OBSERVATIONAL LEARNING Ms Suzanne Menezes
Observational Learning We also learn by watching and listening as someone else does something. Through observation, we can acquire new responses without having to personally experience them.
Observational Learning Observational learning occurs when someone uses observation of another person’s actions and their consequences to guide their future actions. The person being observed is referred to as a model Consequently, observational learning is often called modelling (or social learning)
Observational Learning Examples?
Observational Learning Albert Bandura – Canadian Psychologist
Observational Learning Who has heard of the word ‘vicariously’?
Observational Learning Bandura believes that modelling is not a totally separate form of learning from conditioning, and that we can be conditioned vicariously (through watching someone else’s experience). Vicarious conditioning (learning) - Individual watches another person display a behaviour that is reinforced or punished and then behaves in the same way, or refrains from the behaviour based on what they have observed.
Observational Learning Two processes of vicarious conditioning: Vicarious reinforcement - Does reinforcement increase/decrease the likelihood of a behaviour occurring? Vicarious punishment - Does punishment increase/decrease the likelihood of a behaviour occurring?
Observational Learning Two processes of vicarious conditioning: Vicarious reinforcement - Increases the likelihood of the observer behaving in a similar way to the model whose behaviour was reinforced Vicarious punishment - Decreases the likelihood of an observer performing a particular behaviour which was observed as being punished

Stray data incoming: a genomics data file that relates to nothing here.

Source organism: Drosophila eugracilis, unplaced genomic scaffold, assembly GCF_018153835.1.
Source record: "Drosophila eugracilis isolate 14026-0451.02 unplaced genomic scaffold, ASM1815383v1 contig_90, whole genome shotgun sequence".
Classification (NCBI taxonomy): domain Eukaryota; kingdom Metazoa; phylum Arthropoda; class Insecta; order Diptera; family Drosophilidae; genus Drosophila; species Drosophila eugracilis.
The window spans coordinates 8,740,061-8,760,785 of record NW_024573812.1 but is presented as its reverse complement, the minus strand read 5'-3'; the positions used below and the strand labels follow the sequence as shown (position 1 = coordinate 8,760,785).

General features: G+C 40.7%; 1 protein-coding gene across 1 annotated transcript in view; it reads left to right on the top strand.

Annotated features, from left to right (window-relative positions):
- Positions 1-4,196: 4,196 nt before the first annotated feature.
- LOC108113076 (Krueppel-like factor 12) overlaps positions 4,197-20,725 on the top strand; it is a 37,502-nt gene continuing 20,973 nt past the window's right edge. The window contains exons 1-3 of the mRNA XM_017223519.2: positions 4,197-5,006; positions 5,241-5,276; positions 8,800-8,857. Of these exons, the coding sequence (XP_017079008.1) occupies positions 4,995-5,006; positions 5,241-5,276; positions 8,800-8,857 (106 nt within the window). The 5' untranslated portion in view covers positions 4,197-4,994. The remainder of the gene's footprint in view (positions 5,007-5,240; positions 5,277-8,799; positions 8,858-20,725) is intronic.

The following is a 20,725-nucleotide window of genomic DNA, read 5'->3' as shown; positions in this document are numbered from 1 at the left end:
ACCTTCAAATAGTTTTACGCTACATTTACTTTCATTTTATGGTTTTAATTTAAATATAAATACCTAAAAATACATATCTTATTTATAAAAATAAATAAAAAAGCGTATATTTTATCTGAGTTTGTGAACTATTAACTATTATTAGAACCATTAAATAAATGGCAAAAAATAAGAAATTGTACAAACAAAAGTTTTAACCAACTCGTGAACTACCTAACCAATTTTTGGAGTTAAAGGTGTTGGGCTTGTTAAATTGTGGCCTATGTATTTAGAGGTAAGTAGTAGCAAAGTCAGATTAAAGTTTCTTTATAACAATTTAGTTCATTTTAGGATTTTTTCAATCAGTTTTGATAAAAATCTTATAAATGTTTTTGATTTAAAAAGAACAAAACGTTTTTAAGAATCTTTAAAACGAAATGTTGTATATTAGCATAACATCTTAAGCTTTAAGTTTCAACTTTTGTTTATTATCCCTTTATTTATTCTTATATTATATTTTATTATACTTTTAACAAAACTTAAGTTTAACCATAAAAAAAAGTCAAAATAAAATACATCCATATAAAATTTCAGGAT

Observational Learning The processes of observational learning: 1. Attention 2. Retention 3. Reproduction 4. Motivation 5. Reinforcement
Observational Learning Attention - In order to learn via observation, we must pay attention to the model’s behaviour and its consequences - Attention can be influenced by characteristics of the observer such as perceptual and cognitive capabilities. - It can also be influenced by characteristics of the event, e. g. the presence of distracters
Observational Learning n Attention - Cognitive aspect may be influenced by n motivation and level of interest n perceptual abilities n situation n distracters present n characteristics of the model, such as attractiveness n more likely to imitate if n model is perceived positive, is liked and has high status n perceived similarities (same sex, age etc) n model is familiar to the observer n model’s behaviour is visible and stands out against ‘competing models’ n model is demonstrating behaviour that the observer perceives themselves as being able to imitate
Observational Learning Retention (in memory) - The learnt behaviour must be stored in memory as a mental representation (understanding of what to do in the mind of the learner) - This is a cognitive aspect of observational learning because the memory must be stored and later retrieved to reproduce the behaviour.